It is true that a small minority of young Roman Catholics are attracted to the counter-cultural ways of the hierarchy, which are marked by patriarchal control, absolute obedience, and the conviction that they are the keepers of unquestionable and unchangeable truths.
But there is more than one way of being counter-cultural in our society. My sense is that more young people are interested in learning from the counter-cultural model exhibited by women religious, which is marked by non-authoritarian leadership, collaborative decision-making, and missions that are driven by actively listen to the needs of the larger community.
The LCWR’s general assembly is a testimony to the nature of the sisters’ leadership style. As is the case with previous assemblies, hours have been set-aside for information-sharing, communal contemplation, and executive sessions where members will exchange ideas about next steps.
Of course, given the weight of the issues they will discern at this year’s gathering, more hours than usual will be devoted to these kinds of meetings.
Women religious have taught us how to be church not simply in the work they do with the marginalized, but in the way in which they organize and lead themselves.
They have set an important precedent, especially for new generations who are exploring ways to develop forms of leadership that are trustworthy, who want to do faith-based, social justice organizing that is free of an evangelical agenda, and who are looking for a tradition that will ground their beliefs and deepen their spiritualties.
Anyone who has seen or read about the traveling exhibit “Women & Sisters: Catholic Sisters in America,” knows that for three hundred years women religious have blazed many trails in the U.S.
They taught young girls and African American children because they knew they would not get an education otherwise. They tended to wounded Confederate and Union soldiers, because, unlike the armies, they had the experience of running over a dozen hospitals. Their unyielding commitment to the poor and the sick also helped mitigate the anti-Catholic sentiment that existed in the U.S. in the nineteenth and early twentieth century.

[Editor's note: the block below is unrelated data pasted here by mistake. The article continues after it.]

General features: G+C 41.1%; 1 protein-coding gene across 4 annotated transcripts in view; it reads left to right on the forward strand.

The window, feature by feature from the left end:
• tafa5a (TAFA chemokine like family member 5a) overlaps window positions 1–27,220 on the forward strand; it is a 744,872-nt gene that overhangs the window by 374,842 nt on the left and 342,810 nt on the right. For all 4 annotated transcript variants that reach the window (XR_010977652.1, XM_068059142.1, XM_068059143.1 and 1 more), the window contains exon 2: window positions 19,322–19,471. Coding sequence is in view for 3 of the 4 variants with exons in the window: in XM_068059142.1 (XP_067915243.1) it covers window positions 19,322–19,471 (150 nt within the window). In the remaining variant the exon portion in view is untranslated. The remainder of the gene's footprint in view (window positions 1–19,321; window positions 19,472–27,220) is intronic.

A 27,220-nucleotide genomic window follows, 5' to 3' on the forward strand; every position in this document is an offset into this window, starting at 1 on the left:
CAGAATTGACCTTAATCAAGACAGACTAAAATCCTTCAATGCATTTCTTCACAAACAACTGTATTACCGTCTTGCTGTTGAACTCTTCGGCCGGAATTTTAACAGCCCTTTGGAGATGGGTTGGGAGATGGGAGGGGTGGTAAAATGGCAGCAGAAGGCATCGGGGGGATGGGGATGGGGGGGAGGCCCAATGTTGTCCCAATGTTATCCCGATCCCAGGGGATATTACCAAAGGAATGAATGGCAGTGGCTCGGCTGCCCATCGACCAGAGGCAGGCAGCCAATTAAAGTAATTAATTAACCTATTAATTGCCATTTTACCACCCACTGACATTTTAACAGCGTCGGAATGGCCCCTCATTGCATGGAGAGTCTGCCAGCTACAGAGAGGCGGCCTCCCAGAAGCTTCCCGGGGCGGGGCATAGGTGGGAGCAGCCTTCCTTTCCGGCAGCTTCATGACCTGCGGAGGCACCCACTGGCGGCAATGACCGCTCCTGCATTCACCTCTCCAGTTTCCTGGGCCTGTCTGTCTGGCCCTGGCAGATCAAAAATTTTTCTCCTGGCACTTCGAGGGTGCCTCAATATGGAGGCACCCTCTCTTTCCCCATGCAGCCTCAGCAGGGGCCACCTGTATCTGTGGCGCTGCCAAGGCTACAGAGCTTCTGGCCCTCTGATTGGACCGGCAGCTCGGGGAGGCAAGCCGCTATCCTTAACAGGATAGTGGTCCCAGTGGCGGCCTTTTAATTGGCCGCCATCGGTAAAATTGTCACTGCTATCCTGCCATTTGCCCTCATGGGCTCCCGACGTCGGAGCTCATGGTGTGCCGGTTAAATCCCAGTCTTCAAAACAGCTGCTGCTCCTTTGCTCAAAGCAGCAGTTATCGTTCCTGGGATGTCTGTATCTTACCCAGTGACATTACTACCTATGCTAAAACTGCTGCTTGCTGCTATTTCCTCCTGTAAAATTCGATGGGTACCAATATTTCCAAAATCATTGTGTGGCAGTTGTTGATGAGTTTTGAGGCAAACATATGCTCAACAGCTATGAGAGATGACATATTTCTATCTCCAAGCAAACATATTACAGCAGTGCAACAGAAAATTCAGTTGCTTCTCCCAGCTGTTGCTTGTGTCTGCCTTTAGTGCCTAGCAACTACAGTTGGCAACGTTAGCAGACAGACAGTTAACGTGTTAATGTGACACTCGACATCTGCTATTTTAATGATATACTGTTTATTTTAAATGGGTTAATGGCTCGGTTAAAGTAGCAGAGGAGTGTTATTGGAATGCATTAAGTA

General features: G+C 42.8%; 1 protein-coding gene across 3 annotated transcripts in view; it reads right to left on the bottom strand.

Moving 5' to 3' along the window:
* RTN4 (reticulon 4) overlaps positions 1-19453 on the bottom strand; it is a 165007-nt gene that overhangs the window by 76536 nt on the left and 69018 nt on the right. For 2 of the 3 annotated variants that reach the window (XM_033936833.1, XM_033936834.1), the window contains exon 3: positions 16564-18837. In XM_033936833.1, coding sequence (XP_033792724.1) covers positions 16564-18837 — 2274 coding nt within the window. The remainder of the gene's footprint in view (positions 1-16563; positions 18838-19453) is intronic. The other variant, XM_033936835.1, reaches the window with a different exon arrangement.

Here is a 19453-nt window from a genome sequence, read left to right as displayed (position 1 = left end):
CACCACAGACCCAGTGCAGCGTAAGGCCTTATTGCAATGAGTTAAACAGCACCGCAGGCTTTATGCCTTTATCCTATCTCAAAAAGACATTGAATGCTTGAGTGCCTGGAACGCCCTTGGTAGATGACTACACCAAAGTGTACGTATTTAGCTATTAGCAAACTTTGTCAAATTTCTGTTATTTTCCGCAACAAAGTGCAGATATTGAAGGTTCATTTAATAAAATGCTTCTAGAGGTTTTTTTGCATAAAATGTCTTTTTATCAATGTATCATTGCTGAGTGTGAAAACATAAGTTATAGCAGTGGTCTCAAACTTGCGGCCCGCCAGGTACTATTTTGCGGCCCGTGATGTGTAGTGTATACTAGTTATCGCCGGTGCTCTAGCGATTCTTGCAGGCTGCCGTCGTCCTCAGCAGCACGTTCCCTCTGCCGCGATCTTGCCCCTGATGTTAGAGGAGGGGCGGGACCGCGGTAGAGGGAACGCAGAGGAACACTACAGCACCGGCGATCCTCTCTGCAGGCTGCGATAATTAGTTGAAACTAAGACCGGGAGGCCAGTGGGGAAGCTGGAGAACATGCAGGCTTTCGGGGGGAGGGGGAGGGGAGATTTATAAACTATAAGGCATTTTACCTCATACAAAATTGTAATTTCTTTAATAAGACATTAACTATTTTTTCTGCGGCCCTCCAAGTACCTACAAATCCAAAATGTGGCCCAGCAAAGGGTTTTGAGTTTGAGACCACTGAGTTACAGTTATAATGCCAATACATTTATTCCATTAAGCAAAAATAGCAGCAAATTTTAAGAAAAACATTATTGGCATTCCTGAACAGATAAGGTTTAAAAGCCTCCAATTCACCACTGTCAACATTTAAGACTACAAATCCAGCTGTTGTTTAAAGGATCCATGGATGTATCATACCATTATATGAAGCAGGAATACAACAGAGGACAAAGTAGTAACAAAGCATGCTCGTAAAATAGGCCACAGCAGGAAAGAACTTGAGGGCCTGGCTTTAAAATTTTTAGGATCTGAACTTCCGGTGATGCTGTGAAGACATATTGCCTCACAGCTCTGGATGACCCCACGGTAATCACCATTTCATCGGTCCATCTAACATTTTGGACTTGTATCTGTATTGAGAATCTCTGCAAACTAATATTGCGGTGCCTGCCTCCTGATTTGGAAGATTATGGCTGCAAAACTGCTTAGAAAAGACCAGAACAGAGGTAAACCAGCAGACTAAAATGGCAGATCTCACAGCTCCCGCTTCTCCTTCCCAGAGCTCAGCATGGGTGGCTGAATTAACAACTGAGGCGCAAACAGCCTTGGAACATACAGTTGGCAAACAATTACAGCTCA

But all along, they have been laboring on another frontier as well. They have been at forming a vision of what inclusive, collaborative, engaged leadership might look like in the Catholic church.
The way in which women religious work -- from their formation process to their engagement with the modern world to their leadership style -- is decades, if not centuries, ahead of the hierarchy that is now attempting to control them.
They have created among themselves a form of church that so many restless Catholics long for: small, supportive, non-hierarchical, intimate communities that are deeply rooted in tradition, devoted to sacramental life, and grounded in outreach to the poor and marginalized.
If we look closely, we might find that they have created and continue to create a model of that church that many of us dream about.
[Jamie L. Manson received her Master of Divinity degree from Yale Divinity School, where she studied Catholic theology and sexual ethics. Her columns for NCR earned her a first prize Catholic Press Association award for Best Column/Regular Commentary in 2010.]
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NCR will be reporting on the LCWR assembly all week. Previous reports:
- Outside LCWR meeting, victims allege abuse by sisters, Aug. 9
- Keynote: LCWR 'seed bed' for 21st century, Aug. 8
- LCWR 'gathers collective wisdom' of members to discern next steps, Aug. 8
- LCWR past presidents reflect on Vatican mandate, Aug. 7
- LCWR to determine course at next week's annual meeting, July 31
For related commentary see:
- The Vatican, LCWR, and Definitions of Dialogue By Kevin Aschenbrenner
- What LCWR teaches us about church leadership By Jamie L. Manson
- Are these sisters dangerous women? By Patrick T. Reardon
- The Second Vatican Council has already made us free By Robert Blair Kaiser